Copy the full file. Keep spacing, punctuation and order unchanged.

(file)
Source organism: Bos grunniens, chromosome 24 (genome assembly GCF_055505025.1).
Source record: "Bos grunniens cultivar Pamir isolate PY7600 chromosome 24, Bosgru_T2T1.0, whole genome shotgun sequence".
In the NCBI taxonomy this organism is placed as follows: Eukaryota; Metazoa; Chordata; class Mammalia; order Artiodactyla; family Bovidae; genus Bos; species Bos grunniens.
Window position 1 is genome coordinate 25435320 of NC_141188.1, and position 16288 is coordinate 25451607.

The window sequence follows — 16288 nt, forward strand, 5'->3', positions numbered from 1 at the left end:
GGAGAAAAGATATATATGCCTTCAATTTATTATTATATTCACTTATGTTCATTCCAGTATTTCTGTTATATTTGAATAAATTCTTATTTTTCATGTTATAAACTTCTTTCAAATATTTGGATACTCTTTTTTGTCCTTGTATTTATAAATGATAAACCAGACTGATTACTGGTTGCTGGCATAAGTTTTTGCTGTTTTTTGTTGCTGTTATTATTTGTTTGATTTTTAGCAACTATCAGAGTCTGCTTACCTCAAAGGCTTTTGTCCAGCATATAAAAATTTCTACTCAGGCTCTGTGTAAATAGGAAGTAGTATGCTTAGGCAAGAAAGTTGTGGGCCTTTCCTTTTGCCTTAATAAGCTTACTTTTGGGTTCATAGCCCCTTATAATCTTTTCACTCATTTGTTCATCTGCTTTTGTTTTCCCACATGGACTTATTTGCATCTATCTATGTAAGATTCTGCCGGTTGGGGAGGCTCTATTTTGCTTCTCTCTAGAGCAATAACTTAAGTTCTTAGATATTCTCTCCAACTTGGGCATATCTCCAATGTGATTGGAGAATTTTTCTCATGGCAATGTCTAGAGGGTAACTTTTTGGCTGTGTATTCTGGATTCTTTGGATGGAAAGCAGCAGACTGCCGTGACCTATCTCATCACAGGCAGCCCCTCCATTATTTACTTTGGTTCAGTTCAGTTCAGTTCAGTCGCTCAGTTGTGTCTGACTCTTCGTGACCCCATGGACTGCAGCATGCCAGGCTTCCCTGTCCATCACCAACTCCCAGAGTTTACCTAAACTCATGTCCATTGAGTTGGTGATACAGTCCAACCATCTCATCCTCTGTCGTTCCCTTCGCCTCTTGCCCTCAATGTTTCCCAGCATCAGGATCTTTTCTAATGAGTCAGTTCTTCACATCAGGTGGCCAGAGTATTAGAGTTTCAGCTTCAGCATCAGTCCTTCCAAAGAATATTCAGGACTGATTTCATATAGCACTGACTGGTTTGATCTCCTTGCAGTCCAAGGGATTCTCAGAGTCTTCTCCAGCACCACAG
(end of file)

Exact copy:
Source organism: Bos grunniens, chromosome 24 (genome assembly GCF_055505025.1).
Source record: "Bos grunniens cultivar Pamir isolate PY7600 chromosome 24, Bosgru_T2T1.0, whole genome shotgun sequence".
In the NCBI taxonomy this organism is placed as follows: Eukaryota; Metazoa; Chordata; class Mammalia; order Artiodactyla; family Bovidae; genus Bos; species Bos grunniens.
Window position 1 is genome coordinate 25435320 of NC_141188.1, and position 16288 is coordinate 25451607.

The window sequence follows — 16288 nt, forward strand, 5'->3', positions numbered from 1 at the left end:
GGAGAAAAGATATATATGCCTTCAATTTATTATTATATTCACTTATGTTCATTCCAGTATTTCTGTTATATTTGAATAAATTCTTATTTTTCATGTTATAAACTTCTTTCAAATATTTGGATACTCTTTTTTGTCCTTGTATTTATAAATGATAAACCAGACTGATTACTGGTTGCTGGCATAAGTTTTTGCTGTTTTTTGTTGCTGTTATTATTTGTTTGATTTTTAGCAACTATCAGAGTCTGCTTACCTCAAAGGCTTTTGTCCAGCATATAAAAATTTCTACTCAGGCTCTGTGTAAATAGGAAGTAGTATGCTTAGGCAAGAAAGTTGTGGGCCTTTCCTTTTGCCTTAATAAGCTTACTTTTGGGTTCATAGCCCCTTATAATCTTTTCACTCATTTGTTCATCTGCTTTTGTTTTCCCACATGGACTTATTTGCATCTATCTATGTAAGATTCTGCCGGTTGGGGAGGCTCTATTTTGCTTCTCTCTAGAGCAATAACTTAAGTTCTTAGATATTCTCTCCAACTTGGGCATATCTCCAATGTGATTGGAGAATTTTTCTCATGGCAATGTCTAGAGGGTAACTTTTTGGCTGTGTATTCTGGATTCTTTGGATGGAAAGCAGCAGACTGCCGTGACCTATCTCATCACAGGCAGCCCCTCCATTATTTACTTTGGTTCAGTTCAGTTCAGTTCAGTCGCTCAGTTGTGTCTGACTCTTCGTGACCCCATGGACTGCAGCATGCCAGGCTTCCCTGTCCATCACCAACTCCCAGAGTTTACCTAAACTCATGTCCATTGAGTTGGTGATACAGTCCAACCATCTCATCCTCTGTCGTTCCCTTCGCCTCTTGCCCTCAATGTTTCCCAGCATCAGGATCTTTTCTAATGAGTCAGTTCTTCACATCAGGTGGCCAGAGTATTAGAGTTTCAGCTTCAGCATCAGTCCTTCCAAAGAATATTCAGGACTGATTTCATATAGCACTGACTGGTTTGATCTCCTTGCAGTCCAAGGGATTCTCAGAGTCTTCTCCAGCACCACAG